I'm one of those diehards who keep using CRT monitors in 2012 and I found that, in some cases and maybe with some effort, smooth scrolling is achievable with these monitors, even in 50Hz.
My monitor is a Samsung SyncMaster 753DF.
Here is my 704x576@50Hz
Timings copied from PowerStrip:
PowerStrip timing parameters:
Generic timing details for 704x576:
HFP=56 HSW=72 HBP=48 kHz=31 VFP=10 VSW=9 VBP=30 Hz=50
VESA detailed timing:
PClk=27500,00 H.Active=704 H.Blank=176 H.Offset=40 HSW=72 V.Active=576 V.Blank=49 V.Offset=10 VSW=9
Linux modeline parameters:
"704x576" 27,500 704 760 832 880 576 586 595 625 -hsync +vsync
WinUAE and Hoxs64 perform brilliantly with this. You just have to tune them up a little (for example, in WinUAE, enable V-Sync and use "no filter"). Just load Giana Sisters (in both emulators) and see how the title screen scrolls.
For the bloody-perfect-smooth scrolling, however, the most important thing is the emulator's ability to slightly alter the overall emulation speed, to synchronize it with the video refresh. Why? If you try to emulate a 50Hz system on a 60Hz display, you will see those annoying repeated frames. There will be many each second. As your display's refresh rate gets closer to 50Hz, those repetitions will be less and less. When it's very close, you might have (for example) 1 repetition each minute (or one lost frame, if the refresh is now lower than 50Hz), because those refresh rates are numbers with a decimal point and it's very difficult to create perfectly matching video modes.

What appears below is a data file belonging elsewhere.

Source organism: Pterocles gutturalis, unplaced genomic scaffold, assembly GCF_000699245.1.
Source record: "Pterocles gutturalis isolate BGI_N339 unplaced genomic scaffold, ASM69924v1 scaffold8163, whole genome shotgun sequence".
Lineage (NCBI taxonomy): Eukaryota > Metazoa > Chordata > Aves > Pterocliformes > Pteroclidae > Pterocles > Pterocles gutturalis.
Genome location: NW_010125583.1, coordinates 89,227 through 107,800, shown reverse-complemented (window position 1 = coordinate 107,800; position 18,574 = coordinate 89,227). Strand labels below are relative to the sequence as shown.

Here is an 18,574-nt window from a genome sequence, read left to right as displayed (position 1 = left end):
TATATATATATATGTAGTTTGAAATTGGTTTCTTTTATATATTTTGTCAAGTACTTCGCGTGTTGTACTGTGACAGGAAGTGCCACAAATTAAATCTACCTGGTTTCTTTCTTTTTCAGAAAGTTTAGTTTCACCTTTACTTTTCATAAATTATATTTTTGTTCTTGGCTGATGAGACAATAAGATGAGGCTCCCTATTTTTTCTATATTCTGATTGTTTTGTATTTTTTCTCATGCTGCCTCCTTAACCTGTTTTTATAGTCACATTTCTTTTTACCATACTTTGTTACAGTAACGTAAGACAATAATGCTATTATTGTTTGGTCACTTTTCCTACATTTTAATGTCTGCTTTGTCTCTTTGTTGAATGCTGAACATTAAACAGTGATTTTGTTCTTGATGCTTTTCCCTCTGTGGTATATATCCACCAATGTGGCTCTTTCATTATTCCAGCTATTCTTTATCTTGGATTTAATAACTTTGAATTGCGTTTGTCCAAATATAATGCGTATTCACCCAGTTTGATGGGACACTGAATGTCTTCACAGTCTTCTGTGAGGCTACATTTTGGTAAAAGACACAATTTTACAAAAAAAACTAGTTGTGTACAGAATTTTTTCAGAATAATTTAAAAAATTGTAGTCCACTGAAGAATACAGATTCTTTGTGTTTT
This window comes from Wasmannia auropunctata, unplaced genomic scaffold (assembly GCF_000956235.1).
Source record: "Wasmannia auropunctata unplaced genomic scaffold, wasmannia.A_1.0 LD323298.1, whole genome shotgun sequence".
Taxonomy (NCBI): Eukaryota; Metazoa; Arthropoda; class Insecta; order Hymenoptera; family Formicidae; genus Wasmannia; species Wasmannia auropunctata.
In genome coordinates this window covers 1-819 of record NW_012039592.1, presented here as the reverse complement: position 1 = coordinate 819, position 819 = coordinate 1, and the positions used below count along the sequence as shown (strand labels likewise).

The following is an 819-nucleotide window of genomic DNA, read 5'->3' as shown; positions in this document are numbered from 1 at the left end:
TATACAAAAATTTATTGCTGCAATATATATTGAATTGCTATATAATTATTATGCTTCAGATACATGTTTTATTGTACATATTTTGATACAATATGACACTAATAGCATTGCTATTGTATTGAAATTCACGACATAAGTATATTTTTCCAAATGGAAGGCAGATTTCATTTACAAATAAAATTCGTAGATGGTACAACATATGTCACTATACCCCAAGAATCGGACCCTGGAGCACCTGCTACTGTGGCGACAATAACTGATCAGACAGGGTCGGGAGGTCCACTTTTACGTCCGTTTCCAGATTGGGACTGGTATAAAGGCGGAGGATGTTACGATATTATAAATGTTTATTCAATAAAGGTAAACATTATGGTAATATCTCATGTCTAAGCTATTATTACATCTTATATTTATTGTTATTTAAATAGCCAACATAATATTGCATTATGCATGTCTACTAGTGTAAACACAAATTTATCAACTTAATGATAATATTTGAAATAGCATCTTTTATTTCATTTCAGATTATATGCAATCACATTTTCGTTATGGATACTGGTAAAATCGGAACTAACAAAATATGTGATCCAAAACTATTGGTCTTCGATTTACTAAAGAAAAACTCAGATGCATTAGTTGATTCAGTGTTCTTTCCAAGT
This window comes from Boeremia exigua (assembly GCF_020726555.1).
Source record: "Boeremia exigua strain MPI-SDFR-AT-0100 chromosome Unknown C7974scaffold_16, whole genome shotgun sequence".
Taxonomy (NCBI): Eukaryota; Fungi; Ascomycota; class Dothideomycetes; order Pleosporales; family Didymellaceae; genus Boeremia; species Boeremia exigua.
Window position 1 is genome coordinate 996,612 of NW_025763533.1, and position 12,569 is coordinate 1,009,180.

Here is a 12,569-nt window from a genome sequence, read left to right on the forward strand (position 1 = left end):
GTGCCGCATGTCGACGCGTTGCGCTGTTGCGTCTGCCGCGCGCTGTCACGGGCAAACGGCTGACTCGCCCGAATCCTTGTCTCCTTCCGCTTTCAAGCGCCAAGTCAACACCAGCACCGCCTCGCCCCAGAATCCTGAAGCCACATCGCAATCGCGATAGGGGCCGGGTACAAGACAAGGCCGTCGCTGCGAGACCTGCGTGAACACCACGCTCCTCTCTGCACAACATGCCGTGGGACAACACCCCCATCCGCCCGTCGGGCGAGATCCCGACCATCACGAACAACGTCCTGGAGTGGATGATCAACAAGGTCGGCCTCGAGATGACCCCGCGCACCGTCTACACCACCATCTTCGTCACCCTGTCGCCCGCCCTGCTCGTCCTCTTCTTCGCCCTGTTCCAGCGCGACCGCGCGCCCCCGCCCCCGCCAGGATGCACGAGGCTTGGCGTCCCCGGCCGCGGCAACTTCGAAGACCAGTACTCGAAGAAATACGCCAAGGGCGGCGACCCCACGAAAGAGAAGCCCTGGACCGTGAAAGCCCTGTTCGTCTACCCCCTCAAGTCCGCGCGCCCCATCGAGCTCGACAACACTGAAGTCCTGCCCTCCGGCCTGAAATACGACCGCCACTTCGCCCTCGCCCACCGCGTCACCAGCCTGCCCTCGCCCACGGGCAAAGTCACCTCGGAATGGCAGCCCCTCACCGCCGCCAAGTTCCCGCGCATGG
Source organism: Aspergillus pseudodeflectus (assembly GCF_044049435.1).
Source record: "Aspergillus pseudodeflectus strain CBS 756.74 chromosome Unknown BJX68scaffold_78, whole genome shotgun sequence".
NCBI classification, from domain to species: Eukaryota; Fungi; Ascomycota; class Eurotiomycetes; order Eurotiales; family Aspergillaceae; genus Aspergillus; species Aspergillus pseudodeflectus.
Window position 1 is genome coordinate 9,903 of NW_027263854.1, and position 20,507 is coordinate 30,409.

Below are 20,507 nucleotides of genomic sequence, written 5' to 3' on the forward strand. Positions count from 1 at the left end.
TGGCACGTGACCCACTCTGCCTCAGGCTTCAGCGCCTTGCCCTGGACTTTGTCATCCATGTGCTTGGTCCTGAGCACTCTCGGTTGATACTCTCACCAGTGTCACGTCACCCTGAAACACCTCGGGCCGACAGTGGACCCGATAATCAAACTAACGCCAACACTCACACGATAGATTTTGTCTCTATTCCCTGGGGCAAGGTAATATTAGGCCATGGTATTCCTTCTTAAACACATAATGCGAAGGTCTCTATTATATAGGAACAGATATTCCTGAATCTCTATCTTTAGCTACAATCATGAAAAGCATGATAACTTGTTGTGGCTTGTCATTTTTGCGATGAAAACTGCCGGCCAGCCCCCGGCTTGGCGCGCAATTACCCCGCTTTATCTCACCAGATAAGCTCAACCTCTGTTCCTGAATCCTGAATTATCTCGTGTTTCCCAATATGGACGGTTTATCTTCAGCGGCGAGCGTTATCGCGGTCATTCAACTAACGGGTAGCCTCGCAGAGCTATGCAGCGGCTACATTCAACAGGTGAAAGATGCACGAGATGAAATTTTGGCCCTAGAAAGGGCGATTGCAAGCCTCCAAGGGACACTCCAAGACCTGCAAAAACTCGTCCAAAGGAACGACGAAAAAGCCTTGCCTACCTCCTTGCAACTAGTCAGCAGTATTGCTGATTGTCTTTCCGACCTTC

Some of you might have heard about GroovyMame. This version of MAME is thought to be used with arcade monitors and TV sets (which have variable horizontal frequencies around 15KHz). Well, this wonderful software can alter the emulation speed as I explained above, but first, it will try to tweak the video mode itself, after choosing the one that's closest to the game. I use this with my VGA monitor and it works wonders with many of those 60Hz arcade games.